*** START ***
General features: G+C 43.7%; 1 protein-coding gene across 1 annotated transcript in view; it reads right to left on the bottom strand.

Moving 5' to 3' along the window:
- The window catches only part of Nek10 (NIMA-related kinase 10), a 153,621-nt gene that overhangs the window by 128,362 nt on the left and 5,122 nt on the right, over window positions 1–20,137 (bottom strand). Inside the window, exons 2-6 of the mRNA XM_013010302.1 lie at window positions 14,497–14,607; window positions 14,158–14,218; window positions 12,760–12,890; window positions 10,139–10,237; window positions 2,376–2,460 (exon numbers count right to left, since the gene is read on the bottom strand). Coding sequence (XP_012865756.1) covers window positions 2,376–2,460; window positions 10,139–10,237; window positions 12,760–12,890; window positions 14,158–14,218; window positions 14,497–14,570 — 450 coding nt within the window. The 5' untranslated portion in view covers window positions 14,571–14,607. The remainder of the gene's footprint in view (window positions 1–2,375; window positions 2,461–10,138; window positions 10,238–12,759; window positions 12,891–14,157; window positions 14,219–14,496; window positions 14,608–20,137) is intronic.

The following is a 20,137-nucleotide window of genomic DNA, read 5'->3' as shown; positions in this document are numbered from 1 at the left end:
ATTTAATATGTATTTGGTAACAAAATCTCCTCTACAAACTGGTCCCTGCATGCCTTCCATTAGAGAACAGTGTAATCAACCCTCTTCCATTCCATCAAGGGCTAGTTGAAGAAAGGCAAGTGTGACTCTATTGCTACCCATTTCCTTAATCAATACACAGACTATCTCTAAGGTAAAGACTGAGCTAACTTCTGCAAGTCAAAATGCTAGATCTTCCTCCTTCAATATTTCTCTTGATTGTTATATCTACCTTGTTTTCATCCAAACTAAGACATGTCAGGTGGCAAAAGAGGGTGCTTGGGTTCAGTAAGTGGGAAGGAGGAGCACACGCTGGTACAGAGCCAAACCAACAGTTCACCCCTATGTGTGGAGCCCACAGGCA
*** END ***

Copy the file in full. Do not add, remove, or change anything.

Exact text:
General features: G+C 43.7%; 1 protein-coding gene across 1 annotated transcript in view; it reads right to left on the bottom strand.

Moving 5' to 3' along the window:
- The window catches only part of Nek10 (NIMA-related kinase 10), a 153,621-nt gene that overhangs the window by 128,362 nt on the left and 5,122 nt on the right, over window positions 1–20,137 (bottom strand). Inside the window, exons 2-6 of the mRNA XM_013010302.1 lie at window positions 14,497–14,607; window positions 14,158–14,218; window positions 12,760–12,890; window positions 10,139–10,237; window positions 2,376–2,460 (exon numbers count right to left, since the gene is read on the bottom strand). Coding sequence (XP_012865756.1) covers window positions 2,376–2,460; window positions 10,139–10,237; window positions 12,760–12,890; window positions 14,158–14,218; window positions 14,497–14,570 — 450 coding nt within the window. The 5' untranslated portion in view covers window positions 14,571–14,607. The remainder of the gene's footprint in view (window positions 1–2,375; window positions 2,461–10,138; window positions 10,238–12,759; window positions 12,891–14,157; window positions 14,219–14,496; window positions 14,608–20,137) is intronic.

The following is a 20,137-nucleotide window of genomic DNA, read 5'->3' as shown; positions in this document are numbered from 1 at the left end:
ATTTAATATGTATTTGGTAACAAAATCTCCTCTACAAACTGGTCCCTGCATGCCTTCCATTAGAGAACAGTGTAATCAACCCTCTTCCATTCCATCAAGGGCTAGTTGAAGAAAGGCAAGTGTGACTCTATTGCTACCCATTTCCTTAATCAATACACAGACTATCTCTAAGGTAAAGACTGAGCTAACTTCTGCAAGTCAAAATGCTAGATCTTCCTCCTTCAATATTTCTCTTGATTGTTATATCTACCTTGTTTTCATCCAAACTAAGACATGTCAGGTGGCAAAAGAGGGTGCTTGGGTTCAGTAAGTGGGAAGGAGGAGCACACGCTGGTACAGAGCCAAACCAACAGTTCACCCCTATGTGTGGAGCCCACAGGCA